The Latin-American power
By Mauricio Zuluaga
The Latin-America renewable energy sector will grow significantly over the next 10 years, driven by ambitious targets focused on diversifying the power sources matrix and adapt it to the climate change challenges. Chile, Brazil, Mexico, Argentina, and Colombia have the most ambitious plans to attract private sector participation in the industry. Some governments have established tax benefits to those companies investing in projects oriented to generate clean electricity through renewable sources.
Most of the energy generated in South America is produced by hydropower, which is considered one of the cleanest sources. However, the countries in the region are switching to other renewables - such as wind power - due to climate change effects on hydrology. Impacts of El Niño, a climate pattern that describes the unusual warming of surface waters in the eastern tropical Pacific Ocean, have become more constant. As a result, less rain may fall over the eastern Pacific, with far-reaching consequences for the power sector.
The most ambitious plan to generate electricity from renewable sources is led by Chile. By 2028 this country expects the renewables share rises to 38%, compared to 19% in Brazil, and 13% in Mexico and Argentina. At the same time, Colombia has taken steps to boost the renewables capacity procurement, and the government has created benefits, such as a 50% tax deduction over five years to those companies using renewable energy sources. These tax incentives, and the technological improvements made by the industry, have reduced the cost of wind and solar power projects, making them more competitive.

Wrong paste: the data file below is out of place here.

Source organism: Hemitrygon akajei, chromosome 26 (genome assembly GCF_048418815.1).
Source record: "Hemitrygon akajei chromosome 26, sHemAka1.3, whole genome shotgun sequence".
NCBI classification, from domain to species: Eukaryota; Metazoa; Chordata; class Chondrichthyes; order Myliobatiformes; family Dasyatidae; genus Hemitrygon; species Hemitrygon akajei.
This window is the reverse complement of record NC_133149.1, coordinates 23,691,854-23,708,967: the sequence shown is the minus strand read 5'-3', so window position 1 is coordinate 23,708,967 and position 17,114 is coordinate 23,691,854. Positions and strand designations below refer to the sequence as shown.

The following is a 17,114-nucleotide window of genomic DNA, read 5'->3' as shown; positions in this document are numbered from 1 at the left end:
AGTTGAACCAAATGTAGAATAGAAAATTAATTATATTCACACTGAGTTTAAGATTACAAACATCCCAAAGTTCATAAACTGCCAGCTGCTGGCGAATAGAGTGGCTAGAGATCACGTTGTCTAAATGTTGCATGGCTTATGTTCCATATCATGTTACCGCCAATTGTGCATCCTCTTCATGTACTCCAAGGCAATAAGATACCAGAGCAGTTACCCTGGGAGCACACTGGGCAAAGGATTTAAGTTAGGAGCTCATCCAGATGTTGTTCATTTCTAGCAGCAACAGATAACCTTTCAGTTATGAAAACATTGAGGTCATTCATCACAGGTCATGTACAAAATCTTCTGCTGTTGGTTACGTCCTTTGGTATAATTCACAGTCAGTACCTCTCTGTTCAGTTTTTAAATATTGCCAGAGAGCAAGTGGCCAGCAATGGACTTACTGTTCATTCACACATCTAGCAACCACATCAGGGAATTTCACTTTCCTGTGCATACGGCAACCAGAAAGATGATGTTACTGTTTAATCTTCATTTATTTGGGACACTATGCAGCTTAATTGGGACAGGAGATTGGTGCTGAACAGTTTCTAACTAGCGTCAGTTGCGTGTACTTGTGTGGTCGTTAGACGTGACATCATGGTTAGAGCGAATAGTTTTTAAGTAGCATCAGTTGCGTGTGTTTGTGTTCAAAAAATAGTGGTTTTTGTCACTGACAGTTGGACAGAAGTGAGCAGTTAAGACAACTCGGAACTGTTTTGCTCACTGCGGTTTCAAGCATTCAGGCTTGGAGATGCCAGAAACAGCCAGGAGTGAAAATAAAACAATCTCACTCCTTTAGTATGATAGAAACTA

The plan of connecting the South-American electricity system to Central America is another opportunity for investors interested in the power sector. At the end of 2019, the interconnection line between Colombia and Panama received a boost with the approval of funds for design, technical and environmental studies. The project plans to cover a 500km distance, which includes a 130km marine stretch and is expected to be operating by 2024.
This link would pave the way to energy exports from South America, especially from Colombia to Central America, where the supply energy demand exists due to the power service irregularity. The interconnection line is considered one of the biggest infrastructure projects in the region and may attract corporations from different parts of the world with interest in participating in its construction.
The electricity market in Latin-America has been garnering remarkable momentum in recent years, catching the Canadian and European companies’ interest in South America to take part in this business opportunity. According to different research, the Artificial Intelligence (AI) will play a key role in the utilization of energy resources, and it could potentially create a value of up to $5.8 trillion annually in 19 different energy industries. This momentum represents the Latin-American power.